It is really important that you understand your aids and how those aids work when asking your horse a question. A good example is the transition to canter. You probably have been told to put your outside leg back – but do you really know why you are doing that?
Begin trying to understand why you are doing what you are doing. This way, you can begin to ‘weave’ aids together depending on the different situations you find yourself in.
The Basics also Include the Balance of Aids
Aids are not static. They are consistently evolving and changing. This is the balance of aids. How they change is in the proportion that you are using them with each other in different circumstances. The pressure will also vary as well as the sequence.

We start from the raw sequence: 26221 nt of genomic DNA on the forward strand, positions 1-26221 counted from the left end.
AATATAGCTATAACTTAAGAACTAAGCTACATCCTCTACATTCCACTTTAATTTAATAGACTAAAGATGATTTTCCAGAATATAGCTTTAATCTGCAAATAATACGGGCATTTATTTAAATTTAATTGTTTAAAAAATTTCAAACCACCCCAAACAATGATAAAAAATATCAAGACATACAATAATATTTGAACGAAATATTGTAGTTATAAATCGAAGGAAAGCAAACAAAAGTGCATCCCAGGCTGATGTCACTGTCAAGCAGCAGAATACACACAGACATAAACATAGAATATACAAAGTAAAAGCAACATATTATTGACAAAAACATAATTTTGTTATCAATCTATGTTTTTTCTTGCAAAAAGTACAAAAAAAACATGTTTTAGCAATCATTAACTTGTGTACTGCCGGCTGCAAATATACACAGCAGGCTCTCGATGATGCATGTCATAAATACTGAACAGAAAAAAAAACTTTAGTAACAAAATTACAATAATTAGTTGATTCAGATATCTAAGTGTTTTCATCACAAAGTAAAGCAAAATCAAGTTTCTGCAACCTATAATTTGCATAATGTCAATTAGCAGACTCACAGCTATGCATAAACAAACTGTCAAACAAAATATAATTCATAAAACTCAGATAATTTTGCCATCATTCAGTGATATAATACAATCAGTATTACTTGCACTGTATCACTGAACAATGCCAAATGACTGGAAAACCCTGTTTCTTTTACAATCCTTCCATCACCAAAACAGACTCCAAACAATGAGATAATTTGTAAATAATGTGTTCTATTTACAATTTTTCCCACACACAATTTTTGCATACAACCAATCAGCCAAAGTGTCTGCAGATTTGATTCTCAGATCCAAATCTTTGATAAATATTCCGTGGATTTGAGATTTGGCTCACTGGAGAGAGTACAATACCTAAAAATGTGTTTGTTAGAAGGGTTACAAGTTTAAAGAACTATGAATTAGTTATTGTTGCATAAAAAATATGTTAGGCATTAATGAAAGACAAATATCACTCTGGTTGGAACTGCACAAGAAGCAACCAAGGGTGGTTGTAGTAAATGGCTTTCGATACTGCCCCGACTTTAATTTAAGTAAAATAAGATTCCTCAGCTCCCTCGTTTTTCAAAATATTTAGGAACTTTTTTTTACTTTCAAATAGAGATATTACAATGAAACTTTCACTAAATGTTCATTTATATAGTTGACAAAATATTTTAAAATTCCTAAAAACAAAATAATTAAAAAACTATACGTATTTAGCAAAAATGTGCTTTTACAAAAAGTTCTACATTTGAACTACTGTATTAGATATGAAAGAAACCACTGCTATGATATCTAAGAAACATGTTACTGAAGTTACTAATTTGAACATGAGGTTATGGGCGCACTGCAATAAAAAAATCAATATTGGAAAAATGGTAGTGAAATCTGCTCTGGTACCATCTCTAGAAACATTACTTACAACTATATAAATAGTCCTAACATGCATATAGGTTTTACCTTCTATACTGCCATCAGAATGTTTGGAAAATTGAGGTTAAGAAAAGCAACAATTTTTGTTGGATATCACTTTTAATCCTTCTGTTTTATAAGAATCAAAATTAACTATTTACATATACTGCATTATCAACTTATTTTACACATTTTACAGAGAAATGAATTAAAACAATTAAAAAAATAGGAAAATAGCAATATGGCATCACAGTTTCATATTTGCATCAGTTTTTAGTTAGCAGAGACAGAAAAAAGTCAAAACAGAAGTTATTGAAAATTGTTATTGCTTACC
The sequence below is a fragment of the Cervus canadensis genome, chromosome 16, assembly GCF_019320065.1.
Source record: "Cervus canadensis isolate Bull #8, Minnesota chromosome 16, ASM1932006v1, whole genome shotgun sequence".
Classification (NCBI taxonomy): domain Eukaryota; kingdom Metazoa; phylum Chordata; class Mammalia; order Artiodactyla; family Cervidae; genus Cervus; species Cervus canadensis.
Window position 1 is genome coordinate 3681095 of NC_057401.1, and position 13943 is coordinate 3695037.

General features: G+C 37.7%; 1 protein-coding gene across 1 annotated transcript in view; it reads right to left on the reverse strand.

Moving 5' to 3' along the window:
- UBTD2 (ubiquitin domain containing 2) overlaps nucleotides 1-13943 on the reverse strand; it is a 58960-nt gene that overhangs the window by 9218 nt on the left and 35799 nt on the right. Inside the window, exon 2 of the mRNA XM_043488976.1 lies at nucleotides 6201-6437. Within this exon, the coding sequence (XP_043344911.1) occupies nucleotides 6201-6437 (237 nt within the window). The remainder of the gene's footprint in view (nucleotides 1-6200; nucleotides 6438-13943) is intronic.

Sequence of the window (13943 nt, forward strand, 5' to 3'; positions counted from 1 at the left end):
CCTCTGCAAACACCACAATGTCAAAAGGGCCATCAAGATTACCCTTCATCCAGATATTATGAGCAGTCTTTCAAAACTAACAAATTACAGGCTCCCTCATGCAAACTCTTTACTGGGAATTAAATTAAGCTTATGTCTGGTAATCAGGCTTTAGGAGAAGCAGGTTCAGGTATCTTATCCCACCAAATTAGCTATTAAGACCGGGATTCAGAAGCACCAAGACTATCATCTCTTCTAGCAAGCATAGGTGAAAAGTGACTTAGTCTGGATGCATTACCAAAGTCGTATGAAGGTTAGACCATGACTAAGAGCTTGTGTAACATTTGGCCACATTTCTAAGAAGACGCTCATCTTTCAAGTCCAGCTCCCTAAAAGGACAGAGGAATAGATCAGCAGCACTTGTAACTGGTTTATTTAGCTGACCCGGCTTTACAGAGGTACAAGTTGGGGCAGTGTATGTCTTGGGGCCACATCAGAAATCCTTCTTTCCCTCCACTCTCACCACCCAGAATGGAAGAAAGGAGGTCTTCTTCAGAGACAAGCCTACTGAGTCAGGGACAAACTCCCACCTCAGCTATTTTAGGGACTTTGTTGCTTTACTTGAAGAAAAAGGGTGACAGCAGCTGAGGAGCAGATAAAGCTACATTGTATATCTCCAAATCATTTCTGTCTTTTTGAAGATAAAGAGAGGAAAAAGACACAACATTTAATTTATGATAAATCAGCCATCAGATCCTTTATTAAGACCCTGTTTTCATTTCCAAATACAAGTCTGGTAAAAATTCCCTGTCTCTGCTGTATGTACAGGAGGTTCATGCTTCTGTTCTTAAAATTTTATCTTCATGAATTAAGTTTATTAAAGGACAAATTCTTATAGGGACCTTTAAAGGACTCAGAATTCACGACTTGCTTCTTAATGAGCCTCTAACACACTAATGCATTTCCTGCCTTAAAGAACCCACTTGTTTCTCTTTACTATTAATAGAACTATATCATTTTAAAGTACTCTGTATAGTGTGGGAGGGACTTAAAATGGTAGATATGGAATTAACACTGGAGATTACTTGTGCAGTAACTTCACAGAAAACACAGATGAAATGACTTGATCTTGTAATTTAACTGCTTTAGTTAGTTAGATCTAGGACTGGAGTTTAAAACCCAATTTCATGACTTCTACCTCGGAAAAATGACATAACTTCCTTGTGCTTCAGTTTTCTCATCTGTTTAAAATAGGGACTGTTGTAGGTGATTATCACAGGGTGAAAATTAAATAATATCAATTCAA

In order to truly begin improving the overall conversation between you & your horse, you need to understand why a particular aid is being used in a particular way. It is knowing how that aid influences the horse that allows you to become more effective & of greater influence in the saddle.
As I mentioned, the aids are constantly evolving and part of that is then taking the next step. Focusing on the timing of a particular aid. Asking a question at the right time, allows your horse to respond in a timely manner. It allows the smooth grace of the ride to continue.
You can use your aids in different sequences. They can be grouped together differently to mean different things. Once you have mastered the basics aids, you can then begin refining things further. Making adjustments within the gait itself or even within the stride itself.
Understanding How Your Horse ‘Goes’